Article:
Early Childhood Behaviours, Schooling and Labour Market Outcomes: Estimates from a Sample of Twins
This paper examines the links between childhood conduct disorder problems and schooling and labour market outcomes net of genetic and environmental effects. The results show that individuals who experienced conduct disorder problems are more likely to leave school early, have poorer employment prospects and lower earnings. These findings are shown to be due to the genetic and environmental influences that are generally not considered in studies of schooling and labour market outcomes.
|Date of creation:||2004|
|Date of revision:|
|Contact details of provider:|| Postal: 35 Stirling Highway, Crawley, W.A. 6009|
Phone: (08) 9380 2918
Fax: (08) 9380 1016
Web page: http://www.business.uwa.edu.au/school/disciplines/economics
More information through EDIRC
Please report citation or reference errors to , or , if you are the registered author of the cited work, log in to your RePEc Author Service profile, click on "citations" and make appropriate adjustments.:
- Miller, Paul W & Mulvey, Charles & Martin, Nick, 1995. "What Do Twins Studies Reveal about the Economic Returns to Education? A Comparison of Australian and U.S. Findings," American Economic Review, American Economic Association, vol. 85(3), pages 586-99, June.
- Bound, John & Solon, Gary, 1999.
"Double trouble: on the value of twins-based estimation of the return to schooling,"
Economics of Education Review,
Elsevier, vol. 18(2), pages 169-182, April.
- John Bound & Gary Solon, 1998. "Double Trouble: On the Value of Twins-Based Estimation of the Return to Schooling," NBER Working Papers 6721, National Bureau of Economic Research, Inc.
- Neumark, David, 1999. "Biases in twin estimates of the return to schooling," Economics of Education Review, Elsevier, vol. 18(2), pages 143-148, April.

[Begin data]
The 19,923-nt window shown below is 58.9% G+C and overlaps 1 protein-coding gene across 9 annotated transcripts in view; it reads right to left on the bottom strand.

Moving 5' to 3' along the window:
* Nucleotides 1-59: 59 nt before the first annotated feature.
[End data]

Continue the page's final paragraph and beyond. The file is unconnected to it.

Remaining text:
- Anh Le & Paul Miller, 2004. "School-leaving Decisions in Australia: A Cohort Analysis," Education Economics, Taylor & Francis Journals, vol. 12(1), pages 39-65.
- Veall, Michael R & Zimmermann, Klaus F, 1996. " Pseudo-R-[superscript 2] Measures for Some Common Limited Dependent Variable Models," Journal of Economic Surveys, Wiley Blackwell, vol. 10(3), pages 241-59, September.
- Paul Gregg & Stephen Machin, 1998.
"Child development and success or failure in the youth labour market,"
LSE Research Online Documents on Economics
20261, London School of Economics and Political Science, LSE Library.
- Paul Gregg & Stephen Machin, 2000. "Child Development and Success or Failure in the Youth Labor Market," NBER Chapters, in: Youth Employment and Joblessness in Advanced Countries, pages 247-288 National Bureau of Economic Research, Inc.
- Paul Gregg & Stephen Machin, 1998. "Child Development and Success or Failure in the Youth Labour Market," CEP Discussion Papers dp0397, Centre for Economic Performance, LSE.
- Ashenfelter, Orley & Krueger, Alan B, 1994.
"Estimates of the Economic Returns to Schooling from a New Sample of Twins,"
American Economic Review,
American Economic Association, vol. 84(5), pages 1157-73, December.
- Alan Krueger & Orley Ashenfelter, 1992. "Estimates of the Economic Return to Schooling from a New Sample of Twins," NBER Working Papers 4143, National Bureau of Economic Research, Inc.
- Borland, Jeff & Suen, Anthony, 1994. "The Experience-Earnings Profile in Australia," The Economic Record, The Economic Society of Australia, vol. 70(208), pages 44-55, March.
- Griliches, Zvi, 1979. "Sibling Models and Data in Economics: Beginnings of a Survey," Journal of Political Economy, University of Chicago Press, vol. 87(5), pages S37-64, October.
- Miller, Paul & Mulvey, Charles & Martin, Nick, 2006. "The return to schooling: Estimates from a sample of young Australian twins," Labour Economics, Elsevier, vol. 13(5), pages 571-587, October.
- Griliches, Zvi, 1976. "Wages of Very Young Men," Journal of Political Economy, University of Chicago Press, vol. 84(4), pages S69-85, August.
When requesting a correction, please mention this item's handle: RePEc:uwa:wpaper:04-02. See general information about how to correct material in RePEc.
For technical questions regarding this item, or to correct its authors, title, abstract, bibliographic or download information, contact: (Verity Chia)
If references are entirely missing, you can add them using this form.